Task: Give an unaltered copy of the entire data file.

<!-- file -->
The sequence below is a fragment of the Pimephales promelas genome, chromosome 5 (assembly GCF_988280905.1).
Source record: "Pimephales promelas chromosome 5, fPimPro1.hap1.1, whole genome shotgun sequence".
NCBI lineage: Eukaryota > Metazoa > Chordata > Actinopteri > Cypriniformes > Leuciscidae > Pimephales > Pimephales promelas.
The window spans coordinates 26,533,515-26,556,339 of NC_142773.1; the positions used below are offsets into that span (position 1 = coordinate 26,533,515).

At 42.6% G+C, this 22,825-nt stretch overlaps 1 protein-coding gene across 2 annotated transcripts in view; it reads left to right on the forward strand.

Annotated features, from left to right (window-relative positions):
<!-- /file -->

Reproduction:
The sequence below is a fragment of the Pimephales promelas genome, chromosome 5 (assembly GCF_988280905.1).
Source record: "Pimephales promelas chromosome 5, fPimPro1.hap1.1, whole genome shotgun sequence".
NCBI lineage: Eukaryota > Metazoa > Chordata > Actinopteri > Cypriniformes > Leuciscidae > Pimephales > Pimephales promelas.
The window spans coordinates 26,533,515-26,556,339 of NC_142773.1; the positions used below are offsets into that span (position 1 = coordinate 26,533,515).

At 42.6% G+C, this 22,825-nt stretch overlaps 1 protein-coding gene across 2 annotated transcripts in view; it reads left to right on the forward strand.

Annotated features, from left to right (window-relative positions):